As widely reported last month, including in the New York Times, the Dietary Guidelines Advisory Committee has eased some of its previous restrictions on fat and cholesterol, and recommended that Americans significantly reduce how much sugar we eat.
In a follow-up editorial in The Times, Nina Teicholz, author of “The Big Fat Surprise: Why Butter, Meat and Cheese Belong in a Healthy Diet,” addressed what seems to be “experts” advising on nutritional habits one day, only to change their minds the next. If these recommendations are based on scientific studies, why do they so often seem more like fashion than long-term healthful behavior?
As Teicholz recounted, for years American have been advised to eat fewer eggs and other animal products because their fat and cholesterol content was unhealthful. Now, it seems, that’s a big old “never mind.”
In the autumn, the committee acknowledged dropping the low-fat approach to diet. But the new guidelines are an even bigger step back in lifting limits on dietary cholesterol. The experts said there was “no appreciable relationship” between dietary cholesterol and blood cholesterol. As Teicholz wrote, “Americans, it seems, had needlessly been avoiding egg yolks, liver and shellfish for decades.
“… How did experts get it so wrong? Certainly, the food industry has muddied the waters through its lobbying. But the primary problem is that nutrition policy has long relied on a very weak kind of science: epidemiological, or ‘observational,’ studies in which researchers follow large groups of people over many years. But even the most rigorous epidemiological studies suffer from a fundamental limitation. At best they can show only association, not causation.
Epidemiological data can be used to suggest hypotheses but not to prove them.”
We’ve written often about how media expand the idea of “association” into “causation,” mostly to garner attention for “breakthrough” studies that, on closer inspection, fail to live up to that description. But as Teicholz explained, even the “expert” scientists fall prey to those conclusions.
She reported that a lot of the observational data that was the foundation of the government’s dietary advice were from Harvard school of public health studies. But in 2011, the National Institute of Statistical Sciences examined many of its significant conclusions, and discovered that they weren’t able to be reproduced in clinical trials. Any status quo-changing science should be reproducible in subsequent studies.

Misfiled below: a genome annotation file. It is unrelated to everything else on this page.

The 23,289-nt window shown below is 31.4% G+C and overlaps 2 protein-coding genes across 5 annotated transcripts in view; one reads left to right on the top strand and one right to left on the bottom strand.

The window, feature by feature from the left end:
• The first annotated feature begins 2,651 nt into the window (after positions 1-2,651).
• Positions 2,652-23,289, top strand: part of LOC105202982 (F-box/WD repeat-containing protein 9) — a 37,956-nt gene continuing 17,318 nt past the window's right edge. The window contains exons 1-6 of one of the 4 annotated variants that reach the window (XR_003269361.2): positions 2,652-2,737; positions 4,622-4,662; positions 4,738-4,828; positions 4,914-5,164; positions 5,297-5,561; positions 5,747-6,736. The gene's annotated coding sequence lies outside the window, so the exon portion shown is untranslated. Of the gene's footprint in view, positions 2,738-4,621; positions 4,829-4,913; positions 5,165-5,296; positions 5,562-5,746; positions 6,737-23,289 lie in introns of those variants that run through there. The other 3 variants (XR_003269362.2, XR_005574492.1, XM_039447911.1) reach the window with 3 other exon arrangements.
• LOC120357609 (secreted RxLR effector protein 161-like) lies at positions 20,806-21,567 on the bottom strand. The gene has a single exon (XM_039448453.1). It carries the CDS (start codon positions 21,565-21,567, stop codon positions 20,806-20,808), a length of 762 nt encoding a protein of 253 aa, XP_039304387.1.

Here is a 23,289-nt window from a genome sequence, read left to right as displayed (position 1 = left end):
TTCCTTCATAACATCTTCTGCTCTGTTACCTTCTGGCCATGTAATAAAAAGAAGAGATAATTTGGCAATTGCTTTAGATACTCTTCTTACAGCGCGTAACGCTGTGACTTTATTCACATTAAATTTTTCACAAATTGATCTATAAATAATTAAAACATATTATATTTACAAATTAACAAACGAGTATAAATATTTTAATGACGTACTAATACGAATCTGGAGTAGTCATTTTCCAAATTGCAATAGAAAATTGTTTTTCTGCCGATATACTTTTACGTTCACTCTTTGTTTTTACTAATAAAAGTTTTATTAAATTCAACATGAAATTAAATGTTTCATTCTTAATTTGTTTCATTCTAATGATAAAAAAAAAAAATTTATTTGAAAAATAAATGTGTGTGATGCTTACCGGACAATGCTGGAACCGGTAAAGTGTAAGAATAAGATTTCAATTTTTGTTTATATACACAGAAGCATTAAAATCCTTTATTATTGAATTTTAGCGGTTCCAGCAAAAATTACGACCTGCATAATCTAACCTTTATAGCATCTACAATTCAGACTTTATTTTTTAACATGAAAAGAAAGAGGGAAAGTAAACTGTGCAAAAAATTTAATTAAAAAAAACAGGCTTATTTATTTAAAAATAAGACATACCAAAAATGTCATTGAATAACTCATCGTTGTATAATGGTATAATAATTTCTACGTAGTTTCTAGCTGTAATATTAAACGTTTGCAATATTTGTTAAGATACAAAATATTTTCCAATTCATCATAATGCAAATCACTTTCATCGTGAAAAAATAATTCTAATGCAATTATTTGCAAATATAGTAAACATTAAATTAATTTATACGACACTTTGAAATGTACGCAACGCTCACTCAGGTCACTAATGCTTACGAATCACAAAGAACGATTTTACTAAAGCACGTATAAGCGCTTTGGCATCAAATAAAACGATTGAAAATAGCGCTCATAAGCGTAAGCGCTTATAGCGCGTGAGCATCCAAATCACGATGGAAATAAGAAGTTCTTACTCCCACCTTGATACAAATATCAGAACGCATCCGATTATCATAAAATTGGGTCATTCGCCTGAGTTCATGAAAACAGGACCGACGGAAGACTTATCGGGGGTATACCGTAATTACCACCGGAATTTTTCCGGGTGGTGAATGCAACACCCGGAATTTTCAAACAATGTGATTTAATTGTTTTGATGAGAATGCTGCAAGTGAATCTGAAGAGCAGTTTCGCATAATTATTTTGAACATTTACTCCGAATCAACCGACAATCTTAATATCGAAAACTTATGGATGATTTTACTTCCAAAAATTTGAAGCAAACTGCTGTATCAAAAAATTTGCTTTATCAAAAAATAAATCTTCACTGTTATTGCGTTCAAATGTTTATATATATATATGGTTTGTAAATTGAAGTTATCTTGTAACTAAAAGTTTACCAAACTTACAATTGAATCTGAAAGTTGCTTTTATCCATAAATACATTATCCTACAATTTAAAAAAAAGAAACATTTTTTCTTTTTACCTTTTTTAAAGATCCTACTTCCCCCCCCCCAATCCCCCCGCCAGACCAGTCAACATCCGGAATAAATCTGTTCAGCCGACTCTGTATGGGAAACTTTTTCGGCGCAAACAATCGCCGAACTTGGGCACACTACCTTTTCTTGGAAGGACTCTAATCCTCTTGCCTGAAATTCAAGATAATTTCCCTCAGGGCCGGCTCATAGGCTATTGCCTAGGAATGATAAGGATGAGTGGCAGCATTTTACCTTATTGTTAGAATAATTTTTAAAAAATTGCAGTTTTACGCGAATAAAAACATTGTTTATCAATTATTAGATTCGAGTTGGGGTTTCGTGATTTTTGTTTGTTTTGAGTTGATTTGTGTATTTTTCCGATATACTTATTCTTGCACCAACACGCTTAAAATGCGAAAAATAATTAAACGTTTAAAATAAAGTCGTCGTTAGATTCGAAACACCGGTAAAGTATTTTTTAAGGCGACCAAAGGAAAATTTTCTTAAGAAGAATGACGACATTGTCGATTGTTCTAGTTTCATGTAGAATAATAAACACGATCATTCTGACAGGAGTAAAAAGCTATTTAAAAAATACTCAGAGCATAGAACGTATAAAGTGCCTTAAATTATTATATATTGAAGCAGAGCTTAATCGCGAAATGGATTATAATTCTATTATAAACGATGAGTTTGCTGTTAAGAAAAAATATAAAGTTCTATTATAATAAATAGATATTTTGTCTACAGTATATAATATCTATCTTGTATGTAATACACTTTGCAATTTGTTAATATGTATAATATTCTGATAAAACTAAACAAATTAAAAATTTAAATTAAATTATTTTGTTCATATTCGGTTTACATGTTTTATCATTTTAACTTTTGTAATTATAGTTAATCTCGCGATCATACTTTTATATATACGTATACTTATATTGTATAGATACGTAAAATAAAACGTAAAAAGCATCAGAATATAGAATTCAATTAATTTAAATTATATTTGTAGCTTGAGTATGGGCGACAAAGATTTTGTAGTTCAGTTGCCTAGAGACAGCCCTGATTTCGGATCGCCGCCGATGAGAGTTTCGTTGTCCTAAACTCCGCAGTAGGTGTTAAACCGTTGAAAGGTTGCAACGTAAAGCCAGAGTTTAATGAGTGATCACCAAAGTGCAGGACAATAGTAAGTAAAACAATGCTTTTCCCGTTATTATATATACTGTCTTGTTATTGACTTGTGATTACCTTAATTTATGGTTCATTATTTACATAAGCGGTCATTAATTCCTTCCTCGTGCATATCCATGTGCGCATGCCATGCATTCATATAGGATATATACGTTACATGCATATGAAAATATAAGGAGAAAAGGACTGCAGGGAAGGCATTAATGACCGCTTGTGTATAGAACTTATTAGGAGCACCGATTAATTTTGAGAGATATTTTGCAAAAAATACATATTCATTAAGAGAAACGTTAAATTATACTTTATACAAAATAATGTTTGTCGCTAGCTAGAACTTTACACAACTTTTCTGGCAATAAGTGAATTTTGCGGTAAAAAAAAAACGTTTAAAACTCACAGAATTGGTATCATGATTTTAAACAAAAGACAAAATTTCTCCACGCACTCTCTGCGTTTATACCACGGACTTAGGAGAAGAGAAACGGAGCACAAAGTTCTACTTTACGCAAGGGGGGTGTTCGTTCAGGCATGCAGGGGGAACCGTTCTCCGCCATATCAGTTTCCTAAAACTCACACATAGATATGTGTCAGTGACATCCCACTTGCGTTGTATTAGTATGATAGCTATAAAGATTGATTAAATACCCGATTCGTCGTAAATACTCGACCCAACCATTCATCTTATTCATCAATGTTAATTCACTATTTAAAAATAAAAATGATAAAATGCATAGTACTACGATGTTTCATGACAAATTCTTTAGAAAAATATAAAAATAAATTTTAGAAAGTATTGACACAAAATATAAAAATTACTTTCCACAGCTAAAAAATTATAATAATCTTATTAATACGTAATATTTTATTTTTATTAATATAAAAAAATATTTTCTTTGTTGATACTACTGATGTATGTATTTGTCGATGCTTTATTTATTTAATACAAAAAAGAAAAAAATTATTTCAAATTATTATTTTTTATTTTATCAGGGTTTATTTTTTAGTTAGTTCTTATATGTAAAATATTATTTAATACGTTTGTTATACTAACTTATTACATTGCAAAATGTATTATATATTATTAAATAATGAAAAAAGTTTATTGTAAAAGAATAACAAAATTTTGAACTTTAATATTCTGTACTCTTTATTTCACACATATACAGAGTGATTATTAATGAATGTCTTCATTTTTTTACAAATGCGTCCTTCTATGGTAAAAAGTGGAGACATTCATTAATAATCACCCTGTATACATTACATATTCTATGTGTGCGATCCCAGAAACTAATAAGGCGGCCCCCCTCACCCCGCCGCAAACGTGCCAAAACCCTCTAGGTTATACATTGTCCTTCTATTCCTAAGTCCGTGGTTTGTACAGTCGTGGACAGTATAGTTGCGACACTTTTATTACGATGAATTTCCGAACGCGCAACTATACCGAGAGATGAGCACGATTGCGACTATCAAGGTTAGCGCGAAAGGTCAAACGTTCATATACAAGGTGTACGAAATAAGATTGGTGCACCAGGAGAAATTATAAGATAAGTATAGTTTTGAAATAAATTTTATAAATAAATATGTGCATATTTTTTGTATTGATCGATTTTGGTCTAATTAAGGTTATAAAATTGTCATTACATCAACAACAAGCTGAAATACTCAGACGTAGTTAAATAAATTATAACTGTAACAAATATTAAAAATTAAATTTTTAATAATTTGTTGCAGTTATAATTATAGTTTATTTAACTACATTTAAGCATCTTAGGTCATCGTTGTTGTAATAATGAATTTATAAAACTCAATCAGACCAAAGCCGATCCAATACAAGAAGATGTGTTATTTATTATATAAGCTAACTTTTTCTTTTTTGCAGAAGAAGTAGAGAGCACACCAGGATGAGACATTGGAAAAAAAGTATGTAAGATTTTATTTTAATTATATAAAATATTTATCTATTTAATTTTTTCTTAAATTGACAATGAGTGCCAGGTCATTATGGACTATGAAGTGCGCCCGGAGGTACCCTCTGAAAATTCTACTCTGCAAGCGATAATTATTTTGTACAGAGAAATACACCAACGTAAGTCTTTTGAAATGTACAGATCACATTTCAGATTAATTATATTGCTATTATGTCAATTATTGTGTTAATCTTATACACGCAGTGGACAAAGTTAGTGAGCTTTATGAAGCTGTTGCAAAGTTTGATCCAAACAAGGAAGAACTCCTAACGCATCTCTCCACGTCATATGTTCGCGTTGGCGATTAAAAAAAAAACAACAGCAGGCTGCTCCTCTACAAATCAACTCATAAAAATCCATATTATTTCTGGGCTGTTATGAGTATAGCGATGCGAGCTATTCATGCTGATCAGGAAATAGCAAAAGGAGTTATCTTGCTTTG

In 2013, Teicholz recalled, the government advised people to reduce their salt intake, and although this advice remains in the current report, the Institute of Medicine (IOM) disputed its scientific foundation as a health guide. And several recent significant studies have called into question whether saturated fats really are linked to heart disease, but the guidelines still contend they do. (See Patrick’s newsletter, “Saturated Fat: The Good, the Bad, the In-Between.”)
“Uncertain science should no longer guide our nutrition policy,” Teicholz stated. “Indeed, cutting fat and cholesterol, as Americans have conscientiously done, may have even worsened our health. In clearing our plates of meat, eggs and cheese (fat and protein), we ate more grains, pasta and starchy vegetables (carbohydrates). Over the past 50 years, we cut fat intake by 25 percent and increased carbohydrates by more than 30 percent, according to a new analysis of government data. Yet recent science has increasingly shown that a high-carb diet rich in sugar and refined grains increases the risk of obesity, diabetes and heart disease — much more so than a diet high in fat and cholesterol.”
This reality, Teicholz said, should not have come as a surprise to health authorities because it wasn’t based on evidence, but on a reasonable idea that wasn’t fully tested. And the new guidelines maintain this short-sighted analysis, she said. The committee also advises eliminating “lean meat” from the list of recommended healthy foods, and cutting back on red and processed meats.
That means that a lot of people trying to eat less meat (protein) will eat more carbs. And it means official policies could change, such as limiting meat in school lunches and other federal food programs.
“It’s possible that a mostly meatless diet could be healthy for all Americans,” Teicholz pondered, “but then again, it might not be. We simply do not know. There are no rigorous clinical trials on such a diet, and although epidemiological data exists for adult vegetarians, there is none for children.”
The first nutritional guidelines restricting saturated fat and cholesterol were devised in 1961 by the American Heart Association, and ever since, Americans basically have been subjects in a huge, uncontrolled diet experiment with, as Teicholz said, “disastrous consequences. We have to start looking more skeptically at epidemiological studies and rethinking nutrition policy from the ground up.”
She supports the diet that worked for previous generations, which included fewer grains, less sugar and more animal foods like meat, full-fat dairy and eggs. We’re not totally on the same page here, because the lifestyles of previous generations were much different from ours; they worked harder physically.
We lean more toward what’s emerging scientifically as the best overall diet for health, which is known as the Mediterranean diet. (See the Mediterranean diet section of Patrick’s newsletter on healthful living. But Teicholz’s main point is well taken — association isn’t causation, and that relationship has been driving government nutritional policy for too long with possibly negative results. Consumers feel whip-sawed, and that makes them less likely to pay attention when scientifically sound recommendations are given.
When you keep changing your mind, people stop listening.